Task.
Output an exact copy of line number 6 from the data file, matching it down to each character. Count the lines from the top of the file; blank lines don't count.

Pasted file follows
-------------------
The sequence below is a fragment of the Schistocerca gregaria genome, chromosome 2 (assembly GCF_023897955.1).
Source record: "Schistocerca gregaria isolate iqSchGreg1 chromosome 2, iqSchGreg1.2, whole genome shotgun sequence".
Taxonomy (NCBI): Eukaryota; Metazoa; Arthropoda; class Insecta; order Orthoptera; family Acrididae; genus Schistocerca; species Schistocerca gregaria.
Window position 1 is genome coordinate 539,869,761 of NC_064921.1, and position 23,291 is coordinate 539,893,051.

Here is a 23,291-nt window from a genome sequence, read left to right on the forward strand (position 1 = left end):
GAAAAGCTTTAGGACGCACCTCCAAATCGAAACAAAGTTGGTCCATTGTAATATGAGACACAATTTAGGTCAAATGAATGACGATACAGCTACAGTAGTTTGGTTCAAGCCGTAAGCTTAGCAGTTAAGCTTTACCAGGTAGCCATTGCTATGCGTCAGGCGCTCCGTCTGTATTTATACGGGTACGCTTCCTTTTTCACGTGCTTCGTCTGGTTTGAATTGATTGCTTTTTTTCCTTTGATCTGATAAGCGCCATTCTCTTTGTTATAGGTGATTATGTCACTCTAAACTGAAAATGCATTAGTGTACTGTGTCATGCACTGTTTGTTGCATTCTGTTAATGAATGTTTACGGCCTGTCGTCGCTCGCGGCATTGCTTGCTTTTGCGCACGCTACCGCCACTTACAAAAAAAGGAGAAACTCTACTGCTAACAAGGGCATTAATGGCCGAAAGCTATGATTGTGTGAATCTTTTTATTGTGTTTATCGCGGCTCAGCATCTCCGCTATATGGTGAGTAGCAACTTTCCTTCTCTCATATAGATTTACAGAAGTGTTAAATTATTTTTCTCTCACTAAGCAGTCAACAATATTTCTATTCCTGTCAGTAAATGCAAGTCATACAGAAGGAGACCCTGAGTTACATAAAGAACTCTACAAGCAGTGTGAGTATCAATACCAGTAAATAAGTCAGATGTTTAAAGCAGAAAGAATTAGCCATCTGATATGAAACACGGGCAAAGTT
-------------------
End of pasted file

GAAAAGCTTTAGGACGCACCTCCAAATCGAAACAAAGTTGGTCCATTGTAATATGAGACACAATTTAGGTCAAATGAATGACGATACAGCTACAGTAGTTTGGTTCAAGCCGTAAGCTTAGCAGTTAAGCTTTACCAGGTAGCCATTGCTATGCGTCAGGCGCTCCGTCTGTATTTATACGGGTACGCTTCCTTTTTCACGTGCTTCGTCTGGTTTGAATTGATTGCTTTTTTTCCTTTGATCTGATAAGCGCCATTCTCTTTGTTATAGGTGATTATGTCACTCTAAACTGAAAATGCATTAGTGTACTGTGTCATGCACTGTTTGTTGCATTCTGTTAATGAATGTTTACGGCCTGTCGTCGCTCGCGGCATTGCTTGCTTTTGCGCACGCTACCGCCACTTACAAAAAAAGGAGAAACTCTACTGCTAACAAGGGCATTAATGGCCGAAAGCTATGATTGTGTGAATCTTTTTATTGTGTTTATCGCGGCTCAGCATCTCCGCTATATGGTGAGTAGCAACTTTCCTTCTCTCATATAGATTTACAGAAGTGTTAAATTATTTTTCTCTCACTAAGCAGTCAACAATATTTCTATTCCTGTCAGTAAATGCAAGTCATACAGAAGGAGACCCTGAGTTACATAAAGAACTCTACAAGCAGTGTGAGTATCAATACCAGTAAATAAGTCAGATGTTTAAAGCAGAAAGAATTAGCCATCTGATATGAAACACGGGCAAAGTT